When my youngest son told me that Kobe Bryant died in a helicopter crash, I brushed him off and said, “There’s no way that is real. It’s probably some stupid, internet hoax.”
It seemed too far fetched to be true. And we all know how fast rumors spread through social media. So I forgot about it and went about my day.
Later, the story was confirmed by reputable news agencies. We discovered that Kobe, his thirteen year old daughter and seven other people did, in fact, die during a helicopter crash.
As more details emerged, we learned about the other victims. A mother and her daughter. A husband, wife and their daughter. A female basketball coach who leaves behind a husband and children. The pilot.
Nine lives, wiped out in an instant. And when I heard this news, I cried.
I cried for strangers
I cried for people I had never met. Yes, I know that sounds silly, but I’m willing to bet that some of you cried too.
Like I said, I’ve never personally met Kobe Bryant. Truth be told, I didn’t know much about him either.
I knew he was a basketball player with the Lakers. And my kids yell, “Kobe” every time they shoot trash in the garbage can. That was the extent of it.
By all accounts, he was not only an outstanding basketball player, but also a good man, who was actively involved with his family. And when he passed away, he wasn’t trying an extreme sport or involved in something dangerous. Kobe was doing a totally normal dad thing; taking his daughter to a basketball game.
I never met Kobe Bryant, but his death still rocked me and weighs heavily on my heart.
When I learned about the accident, I cried for the nine people who lost their lives in the crash. I wondered if they knew what was happening and if they were scared. I wondered if the parents tried to shield their children. I wondered if they died instantly or succumbed to their injuries before help could arrive. I hoped their passing was fast and as painless as possible.
I cried for the teenage girls who were on board the helicopter. Death is always sad, but when a child passes away, it is amplified. These girls had barely begun to experience their lives and they were tragically cut short. They would never go to prom, learn to drive, go to college or get married and have a family.
I cried at the unfairness of this situation and because I can’t understand why things like this happen. I cried because families are suffering.
I cried for Kobe’s other daughters. The trajectory of their lives has changed and they will grow up without their father and their sister. This type of tragedy permanently alters the direction of your life. From now on, their lives will be split into “when dad and Gianna where alive” and “after dad and Gianna died”.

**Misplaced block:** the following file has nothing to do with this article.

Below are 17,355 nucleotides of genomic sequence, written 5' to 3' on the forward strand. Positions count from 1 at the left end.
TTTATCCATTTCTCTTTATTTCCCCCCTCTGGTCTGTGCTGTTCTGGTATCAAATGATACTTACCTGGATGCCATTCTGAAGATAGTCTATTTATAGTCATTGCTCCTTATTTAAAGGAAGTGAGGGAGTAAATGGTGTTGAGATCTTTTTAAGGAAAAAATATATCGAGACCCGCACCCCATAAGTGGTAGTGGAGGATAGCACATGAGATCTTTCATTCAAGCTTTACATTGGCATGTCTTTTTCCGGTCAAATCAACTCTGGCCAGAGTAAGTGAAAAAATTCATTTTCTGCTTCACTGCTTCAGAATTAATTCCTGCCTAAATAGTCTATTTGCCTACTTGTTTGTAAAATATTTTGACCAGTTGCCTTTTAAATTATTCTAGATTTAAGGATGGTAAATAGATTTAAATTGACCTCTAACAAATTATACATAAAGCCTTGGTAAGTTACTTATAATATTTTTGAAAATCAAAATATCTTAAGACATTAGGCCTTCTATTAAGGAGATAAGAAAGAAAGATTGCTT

But mostly, I cried for Kobe’s widow, Vanessa. She not only lost her husband, but her daughter too. That is a grief I cannot imagine and my heart aches for her.
And truthfully, I selfishly cried a little for myself. I never met Kobe Bryant or his family, but I also have a 13 year old daughter, who played competitive sports.
Like Kobe, my husband often took her to travel meets. There were many times over the years where I kissed them goodbye and sent them off on a plane with their teammates. But my family always came back. Vanessa’s didn’t.
I never met Kobe Bryant
When I told my husband that my heart was aching for those families, he looked at me like I was a little crazy. “You don’t even know them,” he said. Yes, it’s true. I never met Kobe Bryant or his family.
But I didn’t need to know them personally to feel their pain. As a mother, this is the type of thing that makes you wonder how you would react if this happened to you. Would you be able to survive after losing your husband and daughter?
Vanessa, you don’t know me, but I am sending you strength and love from all the way across the country. We all mourn with you and your family.
I’ve never met you, Kobe or your daughters, but as fellow wife and mom, my heart is breaking for you. I hope you can feel the outpouring of support from around the world and it gives you a small measure of peace.
I hope you have family and friends to support you, cook you meals and make you get up out of bed every morning. I hope that you and your daughters always feel Kobe and Gianna’s presence with you, watching over and supporting you for the rest of your lives.
It seems trite to say to hold your loved ones a little closer, but that is exactly what I have been doing. Last night at dinner, I was gazing at my daughter. She noticed, gave me a strange look and said, “What mom? Why are you staring at me?”
I replied, “I was just thinking how lucky I am to have you as my daughter.” And I really felt that deep in my soul. I am lucky and I need to treasure every moment, even the not so fun ones.
This morning, I was straightening up her room after she went to school. I gazed around at all her sports medals and trophies and I started to cry again. Like a slightly neurotic woman, I sniffed her pillows and cried.
I selfishly thanked the universe that my daughter was still here with me and I cried for Vanessa and her daughters.
I never met Kobe Bryant, but I cried when he died.